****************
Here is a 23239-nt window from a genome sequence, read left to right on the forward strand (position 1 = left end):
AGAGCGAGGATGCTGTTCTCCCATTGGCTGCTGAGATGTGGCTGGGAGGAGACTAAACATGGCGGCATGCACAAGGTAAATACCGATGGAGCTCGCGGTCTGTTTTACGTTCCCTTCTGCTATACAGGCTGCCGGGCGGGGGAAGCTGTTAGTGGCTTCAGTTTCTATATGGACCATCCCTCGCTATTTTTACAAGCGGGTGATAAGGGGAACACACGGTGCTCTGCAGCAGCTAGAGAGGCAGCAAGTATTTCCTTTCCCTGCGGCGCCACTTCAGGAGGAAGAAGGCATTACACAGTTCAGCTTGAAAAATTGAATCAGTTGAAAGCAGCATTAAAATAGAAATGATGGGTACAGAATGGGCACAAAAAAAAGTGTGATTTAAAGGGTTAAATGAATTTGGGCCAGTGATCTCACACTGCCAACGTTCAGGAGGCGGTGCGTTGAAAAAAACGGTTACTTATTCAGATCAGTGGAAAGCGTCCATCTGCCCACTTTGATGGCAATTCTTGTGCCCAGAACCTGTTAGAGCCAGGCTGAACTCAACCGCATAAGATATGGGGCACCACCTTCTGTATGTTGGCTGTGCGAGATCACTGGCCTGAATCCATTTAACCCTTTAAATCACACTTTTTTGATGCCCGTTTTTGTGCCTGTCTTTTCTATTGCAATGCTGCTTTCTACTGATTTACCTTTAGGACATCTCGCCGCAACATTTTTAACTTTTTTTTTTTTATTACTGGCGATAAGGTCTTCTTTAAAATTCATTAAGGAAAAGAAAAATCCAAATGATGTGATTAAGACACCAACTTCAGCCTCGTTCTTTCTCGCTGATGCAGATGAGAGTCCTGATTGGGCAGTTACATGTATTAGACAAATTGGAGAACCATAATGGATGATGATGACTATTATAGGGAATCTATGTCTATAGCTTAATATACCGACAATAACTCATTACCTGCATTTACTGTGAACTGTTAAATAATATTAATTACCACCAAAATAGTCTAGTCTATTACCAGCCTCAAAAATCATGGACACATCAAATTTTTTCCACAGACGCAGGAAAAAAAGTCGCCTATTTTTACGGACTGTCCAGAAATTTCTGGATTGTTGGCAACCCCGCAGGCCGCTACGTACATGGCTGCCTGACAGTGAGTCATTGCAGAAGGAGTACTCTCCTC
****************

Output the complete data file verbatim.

Here is a 23239-nt window from a genome sequence, read left to right on the forward strand (position 1 = left end):
AGAGCGAGGATGCTGTTCTCCCATTGGCTGCTGAGATGTGGCTGGGAGGAGACTAAACATGGCGGCATGCACAAGGTAAATACCGATGGAGCTCGCGGTCTGTTTTACGTTCCCTTCTGCTATACAGGCTGCCGGGCGGGGGAAGCTGTTAGTGGCTTCAGTTTCTATATGGACCATCCCTCGCTATTTTTACAAGCGGGTGATAAGGGGAACACACGGTGCTCTGCAGCAGCTAGAGAGGCAGCAAGTATTTCCTTTCCCTGCGGCGCCACTTCAGGAGGAAGAAGGCATTACACAGTTCAGCTTGAAAAATTGAATCAGTTGAAAGCAGCATTAAAATAGAAATGATGGGTACAGAATGGGCACAAAAAAAAGTGTGATTTAAAGGGTTAAATGAATTTGGGCCAGTGATCTCACACTGCCAACGTTCAGGAGGCGGTGCGTTGAAAAAAACGGTTACTTATTCAGATCAGTGGAAAGCGTCCATCTGCCCACTTTGATGGCAATTCTTGTGCCCAGAACCTGTTAGAGCCAGGCTGAACTCAACCGCATAAGATATGGGGCACCACCTTCTGTATGTTGGCTGTGCGAGATCACTGGCCTGAATCCATTTAACCCTTTAAATCACACTTTTTTGATGCCCGTTTTTGTGCCTGTCTTTTCTATTGCAATGCTGCTTTCTACTGATTTACCTTTAGGACATCTCGCCGCAACATTTTTAACTTTTTTTTTTTTATTACTGGCGATAAGGTCTTCTTTAAAATTCATTAAGGAAAAGAAAAATCCAAATGATGTGATTAAGACACCAACTTCAGCCTCGTTCTTTCTCGCTGATGCAGATGAGAGTCCTGATTGGGCAGTTACATGTATTAGACAAATTGGAGAACCATAATGGATGATGATGACTATTATAGGGAATCTATGTCTATAGCTTAATATACCGACAATAACTCATTACCTGCATTTACTGTGAACTGTTAAATAATATTAATTACCACCAAAATAGTCTAGTCTATTACCAGCCTCAAAAATCATGGACACATCAAATTTTTTCCACAGACGCAGGAAAAAAAGTCGCCTATTTTTACGGACTGTCCAGAAATTTCTGGATTGTTGGCAACCCCGCAGGCCGCTACGTACATGGCTGCCTGACAGTGAGTCATTGCAGAAGGAGTACTCTCCTC